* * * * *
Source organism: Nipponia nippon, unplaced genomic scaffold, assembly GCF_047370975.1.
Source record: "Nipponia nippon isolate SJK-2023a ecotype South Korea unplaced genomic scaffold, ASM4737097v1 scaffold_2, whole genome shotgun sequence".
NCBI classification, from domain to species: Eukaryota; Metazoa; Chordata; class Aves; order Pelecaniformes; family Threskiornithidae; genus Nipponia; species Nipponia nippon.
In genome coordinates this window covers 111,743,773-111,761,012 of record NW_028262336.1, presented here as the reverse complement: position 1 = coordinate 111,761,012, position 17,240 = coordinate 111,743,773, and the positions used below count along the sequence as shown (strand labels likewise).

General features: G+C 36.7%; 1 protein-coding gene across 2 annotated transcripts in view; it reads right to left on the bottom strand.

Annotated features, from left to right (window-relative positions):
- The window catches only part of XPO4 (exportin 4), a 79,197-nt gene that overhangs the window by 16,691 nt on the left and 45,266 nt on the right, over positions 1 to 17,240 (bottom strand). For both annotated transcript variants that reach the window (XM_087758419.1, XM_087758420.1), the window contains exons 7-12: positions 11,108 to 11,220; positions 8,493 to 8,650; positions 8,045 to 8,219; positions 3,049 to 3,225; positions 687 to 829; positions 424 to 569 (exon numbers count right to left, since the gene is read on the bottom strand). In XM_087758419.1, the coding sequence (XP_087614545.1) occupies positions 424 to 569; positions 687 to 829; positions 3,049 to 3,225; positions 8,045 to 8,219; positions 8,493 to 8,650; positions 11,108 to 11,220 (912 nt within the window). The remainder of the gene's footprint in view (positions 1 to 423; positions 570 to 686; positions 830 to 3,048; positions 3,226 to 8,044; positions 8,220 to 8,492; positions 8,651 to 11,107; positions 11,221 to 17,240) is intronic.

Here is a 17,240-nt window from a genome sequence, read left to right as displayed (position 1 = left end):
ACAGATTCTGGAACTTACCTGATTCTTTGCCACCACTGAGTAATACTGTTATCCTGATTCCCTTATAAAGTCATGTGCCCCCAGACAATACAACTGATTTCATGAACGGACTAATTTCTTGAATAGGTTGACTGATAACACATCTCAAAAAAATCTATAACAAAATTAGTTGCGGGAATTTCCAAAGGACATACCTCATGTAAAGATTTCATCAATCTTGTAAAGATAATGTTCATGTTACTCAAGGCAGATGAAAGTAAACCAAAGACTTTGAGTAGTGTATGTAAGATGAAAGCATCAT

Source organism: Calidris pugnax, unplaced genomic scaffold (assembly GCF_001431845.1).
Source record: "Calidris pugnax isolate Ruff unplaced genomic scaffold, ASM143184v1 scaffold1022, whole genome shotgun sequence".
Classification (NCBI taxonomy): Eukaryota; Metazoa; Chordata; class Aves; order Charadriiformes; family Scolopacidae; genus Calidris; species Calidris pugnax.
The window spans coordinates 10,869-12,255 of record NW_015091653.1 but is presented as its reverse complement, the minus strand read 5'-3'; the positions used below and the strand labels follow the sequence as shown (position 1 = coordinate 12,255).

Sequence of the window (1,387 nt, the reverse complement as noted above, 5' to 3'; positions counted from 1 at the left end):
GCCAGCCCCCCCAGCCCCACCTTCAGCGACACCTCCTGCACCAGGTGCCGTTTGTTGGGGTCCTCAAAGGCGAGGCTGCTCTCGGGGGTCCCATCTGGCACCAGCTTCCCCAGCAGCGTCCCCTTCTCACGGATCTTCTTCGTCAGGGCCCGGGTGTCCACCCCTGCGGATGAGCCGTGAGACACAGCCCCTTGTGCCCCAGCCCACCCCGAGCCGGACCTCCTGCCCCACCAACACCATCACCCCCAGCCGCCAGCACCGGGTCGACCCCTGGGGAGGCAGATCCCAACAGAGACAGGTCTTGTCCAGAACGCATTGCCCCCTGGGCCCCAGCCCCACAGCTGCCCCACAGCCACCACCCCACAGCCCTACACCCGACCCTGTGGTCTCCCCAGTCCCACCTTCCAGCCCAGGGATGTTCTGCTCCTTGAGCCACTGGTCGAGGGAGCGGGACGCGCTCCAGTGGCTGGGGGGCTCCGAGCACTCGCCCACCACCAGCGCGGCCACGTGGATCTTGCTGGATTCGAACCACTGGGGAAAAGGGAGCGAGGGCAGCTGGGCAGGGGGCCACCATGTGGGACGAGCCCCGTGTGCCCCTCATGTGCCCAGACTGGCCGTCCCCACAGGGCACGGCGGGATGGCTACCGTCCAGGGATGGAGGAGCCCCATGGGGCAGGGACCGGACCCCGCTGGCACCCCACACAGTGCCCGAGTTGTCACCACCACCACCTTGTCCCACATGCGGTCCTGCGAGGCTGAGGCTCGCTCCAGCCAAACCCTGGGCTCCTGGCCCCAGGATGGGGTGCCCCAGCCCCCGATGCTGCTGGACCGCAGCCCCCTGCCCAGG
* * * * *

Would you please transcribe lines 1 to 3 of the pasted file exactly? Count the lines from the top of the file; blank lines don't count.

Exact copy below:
Source organism: Nipponia nippon, unplaced genomic scaffold, assembly GCF_047370975.1.
Source record: "Nipponia nippon isolate SJK-2023a ecotype South Korea unplaced genomic scaffold, ASM4737097v1 scaffold_2, whole genome shotgun sequence".
NCBI classification, from domain to species: Eukaryota; Metazoa; Chordata; class Aves; order Pelecaniformes; family Threskiornithidae; genus Nipponia; species Nipponia nippon.